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Books: Stephen King, Through The Years

It's a little embarrassing to note here, for the first time, that I've read about 95% of all novels ever written by Stephen King. I originally got hooked on his prose some time after I was done with R.L. Stine's Goosebumps series (which, as a side note, is completely begging to be made into a modern movie series for kids/ironic adults.) I read The Green Mile as a serial novel as it came out, before it became the way-too-obvious-and-long Tom Hanks movie (although it was a feather in my cap when Tom Hanks, who was cast in the movie version of my mind as Paul Edgecomb, was cast in real life) and was pretty much hooked ever since. I voraciously read novel after novel, finally discovering the Dark Tower series which slayed me the most of all.

So when I finally got back to reading (after recently passing the CPA exam), I picked up his newest novel Under the Dome. And while the overall conclusion to the novel felt rushed and a little too deus ex machina for me, it was surprisingly well-plotted for a novel that is 1,074 pages long. For an author whose better works still feel bloated, this was a remarkable achievement.

Of course, having written 50+ novels in his career, and generally averaging a novel a year, not everything is quality in the Stephen King canon. So, here is my definitive guide to Stephen King novels, in the form of best of/worst of lists. Note to readers: just pretend the movies based on his novels have never been made. Except for the Kubrick version of The Shining, there is not a single genius adaptation of any of his novels, movie or miniseries version. Also, because I haven't read most of these since I was a teen, I'm going a little bit more off of my personal memory of reading said book, and not necessarily how it translates today.)

The Best
1. The Dark Tower III: The Waste Lands
Parts I and II are written in a style that doesn't seem to jive with King's most readable works, Part IV is a little too old clothes-y to qualify, and parts V-VII experience the disappointment one feels when the answers to the many questions you may have start getting revealed (see: the final season of Lost). But, Part III, The Waste Lands, is a masterful combination of adventure, romance, sarcastic quips, alternate realities before it was cool to have alternate realities (see: the final season of Lost), and one helluva cliffhanger involving, yes, a psychotic, homicidal talking monorail. Of the book series that is most beloved to me, this one is the best.

2. The Stand
Ignore the slightly corny miniseries version featuring Gary Sinese, Molly Ringwald, Rob Lowe, that main character lady from Just Shoot Me (okay, I know her real name - Laura San Giacomo) and Dauber from Coach (okay, I really don't remember his real name - sorry) and sink into this, the longest of his long novels. This is also the first of his truly sprawling novels that he would repeat with various success throughout his career (IT mostly worked while The Tommyknockers and Desperation mostly did not work) and arguably the most epic in scope. While the "hand of God" metaphor became waaaaaaaaaaay too literal at the end, the essence of the novel, amongst the Killer Virus That Wipes Out 99% Of The Population themes, and the Good Vs. Evil themes (see: the final season of Lost), is basically, "What happens when people need to do good?"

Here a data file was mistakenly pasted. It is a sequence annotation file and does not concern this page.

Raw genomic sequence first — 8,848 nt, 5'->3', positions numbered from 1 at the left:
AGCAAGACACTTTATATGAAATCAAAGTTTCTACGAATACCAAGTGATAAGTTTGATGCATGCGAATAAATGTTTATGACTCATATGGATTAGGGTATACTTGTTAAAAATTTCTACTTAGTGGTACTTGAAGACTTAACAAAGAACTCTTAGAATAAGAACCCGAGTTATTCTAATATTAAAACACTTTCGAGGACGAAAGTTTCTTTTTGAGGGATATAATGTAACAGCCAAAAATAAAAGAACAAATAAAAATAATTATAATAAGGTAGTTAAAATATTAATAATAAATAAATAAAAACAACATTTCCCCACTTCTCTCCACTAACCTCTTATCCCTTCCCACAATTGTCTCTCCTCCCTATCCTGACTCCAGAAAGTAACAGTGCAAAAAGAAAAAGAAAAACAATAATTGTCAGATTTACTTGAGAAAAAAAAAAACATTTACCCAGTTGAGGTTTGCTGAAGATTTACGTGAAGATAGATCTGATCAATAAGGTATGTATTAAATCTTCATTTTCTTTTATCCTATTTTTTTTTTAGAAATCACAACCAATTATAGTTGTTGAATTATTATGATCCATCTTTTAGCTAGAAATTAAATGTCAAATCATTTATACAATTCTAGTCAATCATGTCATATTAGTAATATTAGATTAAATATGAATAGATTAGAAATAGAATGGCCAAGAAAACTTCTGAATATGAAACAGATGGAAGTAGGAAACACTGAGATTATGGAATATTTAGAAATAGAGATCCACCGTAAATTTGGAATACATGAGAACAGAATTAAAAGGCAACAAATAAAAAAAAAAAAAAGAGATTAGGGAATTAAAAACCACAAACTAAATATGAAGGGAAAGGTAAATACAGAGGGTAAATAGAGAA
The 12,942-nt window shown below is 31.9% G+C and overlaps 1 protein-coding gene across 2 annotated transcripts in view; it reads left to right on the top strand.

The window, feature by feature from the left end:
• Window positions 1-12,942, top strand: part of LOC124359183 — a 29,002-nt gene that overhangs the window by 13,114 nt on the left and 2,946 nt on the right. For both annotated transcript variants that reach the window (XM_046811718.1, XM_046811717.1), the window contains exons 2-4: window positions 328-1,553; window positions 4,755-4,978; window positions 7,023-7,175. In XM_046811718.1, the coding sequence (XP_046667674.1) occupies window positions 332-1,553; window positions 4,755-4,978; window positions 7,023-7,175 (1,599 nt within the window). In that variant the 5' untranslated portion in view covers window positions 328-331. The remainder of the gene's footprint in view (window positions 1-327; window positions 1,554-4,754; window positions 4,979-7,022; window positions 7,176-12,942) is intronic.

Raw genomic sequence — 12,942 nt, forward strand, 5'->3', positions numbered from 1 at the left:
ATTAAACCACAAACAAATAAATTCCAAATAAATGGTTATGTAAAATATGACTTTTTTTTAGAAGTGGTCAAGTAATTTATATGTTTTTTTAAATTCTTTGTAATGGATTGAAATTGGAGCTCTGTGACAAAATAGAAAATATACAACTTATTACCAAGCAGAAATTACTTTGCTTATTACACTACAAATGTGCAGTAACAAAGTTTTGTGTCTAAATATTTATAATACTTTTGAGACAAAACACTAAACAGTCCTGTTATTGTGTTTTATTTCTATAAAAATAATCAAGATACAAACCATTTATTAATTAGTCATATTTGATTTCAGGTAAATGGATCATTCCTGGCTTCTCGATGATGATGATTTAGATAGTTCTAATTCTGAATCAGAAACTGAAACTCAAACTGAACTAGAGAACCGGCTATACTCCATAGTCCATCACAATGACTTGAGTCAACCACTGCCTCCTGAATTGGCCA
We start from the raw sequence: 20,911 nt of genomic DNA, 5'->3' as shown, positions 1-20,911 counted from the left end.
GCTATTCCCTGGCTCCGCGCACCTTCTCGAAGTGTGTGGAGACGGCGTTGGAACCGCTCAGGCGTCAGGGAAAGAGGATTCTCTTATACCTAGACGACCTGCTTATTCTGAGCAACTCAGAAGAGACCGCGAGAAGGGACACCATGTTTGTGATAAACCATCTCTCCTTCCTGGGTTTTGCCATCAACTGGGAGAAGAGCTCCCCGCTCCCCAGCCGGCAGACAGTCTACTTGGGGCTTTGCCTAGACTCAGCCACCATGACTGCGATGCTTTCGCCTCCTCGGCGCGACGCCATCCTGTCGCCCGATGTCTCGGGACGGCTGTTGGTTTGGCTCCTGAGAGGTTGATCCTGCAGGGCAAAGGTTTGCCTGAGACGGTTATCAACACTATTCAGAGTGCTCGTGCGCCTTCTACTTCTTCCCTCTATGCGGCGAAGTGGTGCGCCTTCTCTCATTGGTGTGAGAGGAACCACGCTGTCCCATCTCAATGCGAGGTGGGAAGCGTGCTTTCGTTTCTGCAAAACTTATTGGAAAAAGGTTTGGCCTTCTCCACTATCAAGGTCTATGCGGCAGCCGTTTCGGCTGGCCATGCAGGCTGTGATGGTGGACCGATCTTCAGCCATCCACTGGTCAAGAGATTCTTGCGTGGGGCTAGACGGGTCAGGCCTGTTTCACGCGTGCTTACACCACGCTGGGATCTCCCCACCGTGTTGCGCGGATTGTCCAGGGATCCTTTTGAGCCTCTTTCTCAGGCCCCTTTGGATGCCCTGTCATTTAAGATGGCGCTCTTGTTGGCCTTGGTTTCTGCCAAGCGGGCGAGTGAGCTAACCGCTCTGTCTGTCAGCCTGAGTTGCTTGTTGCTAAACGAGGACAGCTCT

3. The Shining
I am realizing, as I go through these novels, how frequently giant explosions conclude Stephen King novels, and this one is no exception. (Don't worry - the miniseries featuring Stephen Weber as Jack Torrance gets the explosion correct. Eye roll.) Yes, the masterful Stanley Kubrick version does not feature an explosion of any kind, so this may come as a surprise to you. Regardless, King's novel is still the book that gives me the biggest creeps of all, and the one that most extensively uses the narrative device that geeks me out the most, when he inserts
(sticks it into the novel right here just like this oh yes yes yes here it is)
parenthetical thought bubbles of the characters. And unlike some of the more obvious metaphors, this one is basically just about how drinking is bad. Yes, a ghost story about the evils of alcoholism, and a damn scary one at that.

4. The Green Mile
This one might be mostly connected to my happy memories of reading this as a serial novel in my bedroom while feeling a cool breeze against my skin, but I seem to recall the tragedy of healer John Coffee, a man with the initials of J.C. hitting me like a ton of bricks. And the aforementioned casting of Tom Hanks in the real life version was gravy.

5. 'Salem's Lot
Back when Christian Slater was not a TV series killer, he was cast in my movie version of the only true vampire novel in King's repertoire. The scene where the vampires in town are sacrificing the young boy at the graveyard still gives me the heebeejeebies when I think about it, and the purely bloody, violent, no-lessons-learned conclusion to the novel was one of King's most relentless (rivaling Pet Semetary's hopeless zombie-driven conclusion.) And when prominent character, Father Callahan, became a prominent character in the last couple parts of The Dark Tower, this one gained a lot of stature in my personal rankings.